Fabricated or induced illness (FII)
Fabricated or induced illness (FII) in a child by carers is considered to be a rare but potentially under reported form of child abuse. It occurs when someone who is caring for a child, usually the child’s biological mother, fakes or deliberately causes symptoms of illness in the child. There are three main ways of the carer fabricating or inducing illness in a child. These are not mutually exclusive and include:
- Fabrication of signs and symptoms. This may include fabrication of past medical history;
- Fabrication of signs and symptoms and falsification of hospital charts and records, and specimens of bodily fluids. This may also include falsification of letters and documents;
- Induction of illness by a variety of means.
FII can involve children of all ages, but the most severe cases usually involve children under five.
NICE guidelines regarding ‘When to suspect child maltreatment’ (2009) identifies the following ‘alerting features’ for medical practitioners as raising suspicions regarding FII:
Suspect fabricated or induced illness if a child’s history, physical or psychological presentations or findings of assessments, examinations or investigations leads to a discrepancy with a recognised clinical picture and one or more of the following is present:
- Reported symptoms and signs only appear or reappear when the parent or carer is present
- Reported symptoms are only observed by the parent or carer
- An inexplicably poor response to prescribed medication or other treatment
- New symptoms are reported as soon as previous ones have resolved
- There is a history of events that is biologically unlikely (for example, infants with a history of very large blood losses who do not become unwell or anaemic)
- Despite a definitive clinical opinion being reached, multiple opinions from both primary and secondary care are sought and disputed by the parent or carer and the child continues to be presented for investigation and treatment with a range of signs and symptoms
- The child’s normal daily activities (for example, school attendance) are being compromised, or the child is using aids to daily living (for example, wheelchairs) more than would be expected for any medical condition that the child has
Fabricated or induced illness is a likely explanation even if the child has a past or concurrent physical or psychological condition.
Potential School Actions
School staff will need to follow the procedures outlined in their child protection/safeguarding policies and discuss concerns with the designated member of staff for child protection.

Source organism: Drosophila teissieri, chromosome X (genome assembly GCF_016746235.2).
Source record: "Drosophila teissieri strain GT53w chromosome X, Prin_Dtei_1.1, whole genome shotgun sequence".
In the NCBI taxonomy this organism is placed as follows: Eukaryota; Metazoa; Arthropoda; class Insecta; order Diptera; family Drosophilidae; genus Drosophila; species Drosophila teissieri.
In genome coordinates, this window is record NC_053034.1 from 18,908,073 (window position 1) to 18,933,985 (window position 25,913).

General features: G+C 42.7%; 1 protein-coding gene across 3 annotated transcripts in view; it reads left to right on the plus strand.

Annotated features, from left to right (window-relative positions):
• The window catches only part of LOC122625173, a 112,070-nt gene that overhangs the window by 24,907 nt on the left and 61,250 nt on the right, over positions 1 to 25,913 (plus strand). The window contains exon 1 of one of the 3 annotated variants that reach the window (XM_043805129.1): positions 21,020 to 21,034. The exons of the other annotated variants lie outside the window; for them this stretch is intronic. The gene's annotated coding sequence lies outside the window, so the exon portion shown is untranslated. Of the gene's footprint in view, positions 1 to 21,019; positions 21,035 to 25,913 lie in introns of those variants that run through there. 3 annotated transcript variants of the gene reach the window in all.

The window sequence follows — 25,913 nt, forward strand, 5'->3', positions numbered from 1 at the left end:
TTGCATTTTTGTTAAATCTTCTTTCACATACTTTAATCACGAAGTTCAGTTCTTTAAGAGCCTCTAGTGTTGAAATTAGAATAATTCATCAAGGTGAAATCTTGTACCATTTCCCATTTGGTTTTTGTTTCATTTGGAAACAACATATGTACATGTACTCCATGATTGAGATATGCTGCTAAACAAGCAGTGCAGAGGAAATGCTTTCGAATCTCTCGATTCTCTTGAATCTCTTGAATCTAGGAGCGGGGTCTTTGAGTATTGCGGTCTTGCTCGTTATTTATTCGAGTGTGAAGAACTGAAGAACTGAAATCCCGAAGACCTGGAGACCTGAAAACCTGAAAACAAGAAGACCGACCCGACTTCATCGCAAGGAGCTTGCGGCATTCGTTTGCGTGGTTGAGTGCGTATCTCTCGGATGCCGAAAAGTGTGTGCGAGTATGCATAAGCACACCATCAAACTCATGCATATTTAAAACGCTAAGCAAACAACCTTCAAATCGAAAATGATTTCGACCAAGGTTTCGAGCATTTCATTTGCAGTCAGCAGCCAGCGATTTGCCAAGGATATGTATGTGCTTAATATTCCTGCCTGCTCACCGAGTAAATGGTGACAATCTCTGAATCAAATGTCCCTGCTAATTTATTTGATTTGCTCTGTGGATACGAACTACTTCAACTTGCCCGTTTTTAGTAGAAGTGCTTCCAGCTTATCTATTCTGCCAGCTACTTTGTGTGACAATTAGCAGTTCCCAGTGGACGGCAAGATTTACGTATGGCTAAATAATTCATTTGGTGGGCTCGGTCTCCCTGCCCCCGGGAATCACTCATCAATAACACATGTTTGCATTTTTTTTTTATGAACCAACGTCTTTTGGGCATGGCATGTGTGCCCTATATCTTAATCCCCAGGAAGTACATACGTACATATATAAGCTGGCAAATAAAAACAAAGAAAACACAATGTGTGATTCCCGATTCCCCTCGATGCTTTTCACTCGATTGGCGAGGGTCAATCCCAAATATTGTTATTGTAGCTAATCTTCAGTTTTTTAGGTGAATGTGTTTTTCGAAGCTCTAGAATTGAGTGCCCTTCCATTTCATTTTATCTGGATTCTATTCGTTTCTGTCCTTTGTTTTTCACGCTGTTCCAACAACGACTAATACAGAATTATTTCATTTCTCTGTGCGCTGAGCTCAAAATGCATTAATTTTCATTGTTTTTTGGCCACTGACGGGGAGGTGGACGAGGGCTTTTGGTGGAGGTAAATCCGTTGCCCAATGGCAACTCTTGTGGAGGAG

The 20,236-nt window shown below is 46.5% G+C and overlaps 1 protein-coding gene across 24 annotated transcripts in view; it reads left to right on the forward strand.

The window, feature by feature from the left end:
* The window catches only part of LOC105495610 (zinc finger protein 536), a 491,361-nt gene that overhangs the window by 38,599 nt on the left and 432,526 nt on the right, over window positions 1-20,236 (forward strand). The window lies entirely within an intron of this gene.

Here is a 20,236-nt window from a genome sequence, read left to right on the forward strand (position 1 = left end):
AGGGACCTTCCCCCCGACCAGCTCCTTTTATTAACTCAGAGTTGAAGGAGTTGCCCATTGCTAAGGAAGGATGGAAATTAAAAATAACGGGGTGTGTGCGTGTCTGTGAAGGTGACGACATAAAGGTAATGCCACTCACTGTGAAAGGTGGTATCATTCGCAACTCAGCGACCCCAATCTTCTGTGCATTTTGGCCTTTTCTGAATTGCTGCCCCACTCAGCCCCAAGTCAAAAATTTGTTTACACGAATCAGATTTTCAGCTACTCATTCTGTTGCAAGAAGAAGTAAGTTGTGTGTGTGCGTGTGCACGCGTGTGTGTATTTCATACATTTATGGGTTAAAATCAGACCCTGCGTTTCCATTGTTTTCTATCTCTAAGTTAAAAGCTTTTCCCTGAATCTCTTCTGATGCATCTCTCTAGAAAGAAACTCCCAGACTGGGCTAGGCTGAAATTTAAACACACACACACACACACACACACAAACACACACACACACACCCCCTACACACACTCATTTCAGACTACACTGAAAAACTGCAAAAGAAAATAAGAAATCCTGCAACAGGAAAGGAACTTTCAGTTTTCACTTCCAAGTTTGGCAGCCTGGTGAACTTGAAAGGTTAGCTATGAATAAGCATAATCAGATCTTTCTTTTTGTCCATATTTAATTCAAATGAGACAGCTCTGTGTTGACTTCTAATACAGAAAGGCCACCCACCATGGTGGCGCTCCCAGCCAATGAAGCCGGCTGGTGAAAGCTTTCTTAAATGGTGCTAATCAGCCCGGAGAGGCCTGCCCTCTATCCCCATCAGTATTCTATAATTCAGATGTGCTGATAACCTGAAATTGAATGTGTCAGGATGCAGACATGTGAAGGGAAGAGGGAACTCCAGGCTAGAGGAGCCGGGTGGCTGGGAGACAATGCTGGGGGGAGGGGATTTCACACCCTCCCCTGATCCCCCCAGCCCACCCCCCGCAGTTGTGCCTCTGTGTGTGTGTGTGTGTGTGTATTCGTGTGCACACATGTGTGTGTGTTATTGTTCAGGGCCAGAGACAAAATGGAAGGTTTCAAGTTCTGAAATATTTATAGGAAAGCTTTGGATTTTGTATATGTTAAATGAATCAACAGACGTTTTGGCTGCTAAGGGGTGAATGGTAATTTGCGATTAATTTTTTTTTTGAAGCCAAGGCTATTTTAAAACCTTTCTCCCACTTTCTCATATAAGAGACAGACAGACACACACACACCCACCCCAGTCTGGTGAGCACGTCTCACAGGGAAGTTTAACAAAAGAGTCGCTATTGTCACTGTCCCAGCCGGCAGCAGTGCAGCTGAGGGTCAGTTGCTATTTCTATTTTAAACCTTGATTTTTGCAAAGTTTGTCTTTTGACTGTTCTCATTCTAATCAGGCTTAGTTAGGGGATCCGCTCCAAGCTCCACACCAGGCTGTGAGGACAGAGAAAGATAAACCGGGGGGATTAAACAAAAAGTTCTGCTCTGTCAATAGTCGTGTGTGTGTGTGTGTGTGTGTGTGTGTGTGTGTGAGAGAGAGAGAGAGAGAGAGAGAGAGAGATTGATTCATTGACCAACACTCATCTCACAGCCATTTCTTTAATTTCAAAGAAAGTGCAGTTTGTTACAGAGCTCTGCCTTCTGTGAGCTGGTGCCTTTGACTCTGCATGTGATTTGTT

The Solihull LSCB web pages provide comprehensive guidance and advice on FII and what professionals should do if its presence is suspected.
Concerns that a child is suffering or likely to suffer significant harm as a result of illness fabricated or induced by a carer may be raised by a number of different types of professionals including school staff.
The Solihull LSCB advice is:
- Professionals who have identified concerns about a child’s health must discuss these with the child’s GP or consultant paediatrician responsible for the child’s care
- If any professional considers their concerns about fabricated or induced illness are not taken seriously or responded to appropriately, these should be discussed with their named doctor or named nurse. (Community Paediatric Team Lead Dr Alan Stanton, Tel. 0121 7464475 / School Nursing Service Clinical Lead Jeanette Satterthwaite, Tel. 0121 7464459)
- At no time should concerns about the reasons for the child’s signs and symptoms be shared with parents if this information would jeopardise the child’s safety and compromise the child protection process and/or any criminal investigation.
- When a possible explanation for the signs and symptoms is that they may have been fabricated or induced by a carer and as a consequence the child’s health or development is or is likely to be impaired, a referral should be made to the Children’s Social Work Services in accordance with the referrals procedure
Involving other agencies and signposting
NHS Choices provides and information on Fabricated and Induced Illness.
For more detailed guidance see the DSCF 2008 document ‘Safeguarding Children in Whom Illness is Fabricated or Induced‘
The NSPCC have produced a research briefing entitled Fabricated or induced illness in children: a rare form of child abuse? Anne Lazenbatt and Julie Taylor (July 2011) that will be of interest and use where FII is suspected.
Specialist Birmingham and Solihull Mental Health NHS Foundation Trust and adult mental health psychiatric advice may be helpful.
Updates and changes
These pages are updated regularly and should be used as the main source of information. Printed versions should be used with care as they can become out of date.